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6.2. Build the LVM 1 kernel module

To use LVM 1 you will have to build the LVM 1 kernel module (recommended), or if you prefer rebuild the kernel with the LVM 1 code statically linked into it.

Your Linux system is probably based on one of the popular distributions (eg., Red Hat, SuSE, Debian) in which case it is possible that you already have the LVM 1 module. Check the version of the tools you have on your system. You can do this by running any of the LVM command line tools with the '-h' flag. Use pvscan -h if you don't know any of the commands. If the version number listed at the top of the help listing is LVM 1.0.8, use your current setup and avoid the rest of this section.

6.2.1. Building a patch for your kernel

In order to patch the linux kernel to support LVM 1.0.8, you must do the following:

  1. Unpack LVM 1.0.8

 # tar zxf lvm_1.0.8.tar.gz 
  2. Enter the root directory of that version.

 # cd LVM/1.0.8 
  3. Run configure

 # ./configure 

    You will need to pass the option --with-kernel_dir to configure if your linux kernel source is not in /usr/src/linux. (Run ./configure --help to see all the options available)

  4. Enter the PATCHES directory

 # cd PATCHES 
  5. Run 'make'

# make 

    You should now have a patch called lvm-1.0.8-$KERNELVERSION.patch in the patches directory. This is the LVM kernel patch referenced in later sections of the howto.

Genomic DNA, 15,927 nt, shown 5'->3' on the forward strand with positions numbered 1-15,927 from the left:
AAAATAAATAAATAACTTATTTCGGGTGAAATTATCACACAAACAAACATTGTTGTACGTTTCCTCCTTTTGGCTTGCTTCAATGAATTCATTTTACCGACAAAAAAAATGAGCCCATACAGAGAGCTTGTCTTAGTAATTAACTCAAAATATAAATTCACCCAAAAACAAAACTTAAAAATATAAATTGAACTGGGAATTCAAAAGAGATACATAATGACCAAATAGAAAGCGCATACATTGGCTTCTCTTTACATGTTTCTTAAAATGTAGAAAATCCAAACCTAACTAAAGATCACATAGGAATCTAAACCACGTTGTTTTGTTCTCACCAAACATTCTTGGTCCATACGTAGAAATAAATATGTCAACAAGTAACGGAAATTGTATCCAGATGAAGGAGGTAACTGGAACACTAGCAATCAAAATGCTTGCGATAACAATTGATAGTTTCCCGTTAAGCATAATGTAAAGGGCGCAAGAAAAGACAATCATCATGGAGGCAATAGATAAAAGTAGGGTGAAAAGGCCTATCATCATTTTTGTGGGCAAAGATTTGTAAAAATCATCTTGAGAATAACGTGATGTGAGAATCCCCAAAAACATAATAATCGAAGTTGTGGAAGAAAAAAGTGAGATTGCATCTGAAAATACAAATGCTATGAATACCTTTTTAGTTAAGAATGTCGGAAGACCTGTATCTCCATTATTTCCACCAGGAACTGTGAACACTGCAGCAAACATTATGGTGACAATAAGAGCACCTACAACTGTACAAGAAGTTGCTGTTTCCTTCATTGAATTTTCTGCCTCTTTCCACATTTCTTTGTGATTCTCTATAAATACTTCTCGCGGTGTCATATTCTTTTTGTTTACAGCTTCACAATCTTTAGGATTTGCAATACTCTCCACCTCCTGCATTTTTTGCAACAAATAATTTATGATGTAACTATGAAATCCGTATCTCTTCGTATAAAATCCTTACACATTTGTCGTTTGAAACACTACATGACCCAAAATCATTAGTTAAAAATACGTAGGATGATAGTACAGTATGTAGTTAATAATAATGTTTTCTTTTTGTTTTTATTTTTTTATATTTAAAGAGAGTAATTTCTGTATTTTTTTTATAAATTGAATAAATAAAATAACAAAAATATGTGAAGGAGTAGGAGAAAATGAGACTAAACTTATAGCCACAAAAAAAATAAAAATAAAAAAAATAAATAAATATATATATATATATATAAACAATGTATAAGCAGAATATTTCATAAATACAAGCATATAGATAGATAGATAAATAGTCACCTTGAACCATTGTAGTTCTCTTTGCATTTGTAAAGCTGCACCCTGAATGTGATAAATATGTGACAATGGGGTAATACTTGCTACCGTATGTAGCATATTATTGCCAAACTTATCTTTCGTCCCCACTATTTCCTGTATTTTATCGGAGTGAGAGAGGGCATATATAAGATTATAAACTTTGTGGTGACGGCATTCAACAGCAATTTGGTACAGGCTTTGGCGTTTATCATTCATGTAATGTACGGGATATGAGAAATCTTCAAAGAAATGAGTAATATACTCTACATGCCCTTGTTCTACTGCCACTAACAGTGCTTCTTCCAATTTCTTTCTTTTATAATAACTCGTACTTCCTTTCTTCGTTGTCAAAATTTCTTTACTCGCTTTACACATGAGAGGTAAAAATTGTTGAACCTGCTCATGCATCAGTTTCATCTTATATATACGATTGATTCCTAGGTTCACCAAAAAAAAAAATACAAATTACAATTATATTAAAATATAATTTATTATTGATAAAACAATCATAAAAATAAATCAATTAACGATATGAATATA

6. Patch the kernel

 # cd /usr/src/linux ; patch -pX < /directory/lvm-1.0.8-$KERNELVERSION.patch 

6.2.2. Building the LVM module for Linux 2.2.17+

The 2.2 series kernel needs to be patched before you can start building, look elsewhere for instructions on how to patch your kernel.


  1. rawio patch

    Stephen Tweedie's raw_io patch which can be found at

  2. lvm patch

    The relevant LVM 1 patch which should be built out of the PATCHES sub-directory of the LVM distribution. More information can be found in Section 6.2.1, Building a patch for your kernel.

Once the patches have been correctly applied, you need to make sure that the module is actually built, LVM 1 lives under the block devices section of the kernel config, you should probably request that the LVM /proc information is compiled as well.

Build the kernel modules as usual.

6.2.3. Building the LVM modules for Linux 2.4

The 2.4 kernel comes with LVM 1 already included although you should check at the Sistina web site for updates, (eg. v2.4.9 kernels and earlier must have the latest LVM 1 patch applied ). When configuring your kernel look for LVM 1 under Multi-device support (RAID and LVM). LVM 1 can be compiled into the kernel or as a module. Build your kernel and modules and install then in the usual way. If you chose to build LVM as a module it will be called lvm-mod.o

If you want to use snapshots with ReiserFS, make sure you apply the linux-2.4.x-VFS-lock patch (there are copies of this in the LVM/1.0.8/PATCHES directory.)

6.2.4. Checking the proc file system

If your kernel was compiled with the /proc file system (most are) then you can verify that LVM is present by looking for a /proc/lvm directory. If this doesn't exist then you may have to load the module with the command

 # modprobe lvm-mod 

If /proc/lvm still does not exist then check your kernel configuration carefully.

When LVM is active you will see entries in /proc/lvm for all your physical volumes, volume groups and logical volumes. In addition there is a "file" called /proc/lvm/global which gives a summary of the LVM status and also shows just which version of the LVM kernel you are using.

  Published under the terms of the GNU General Public License Design by Interspire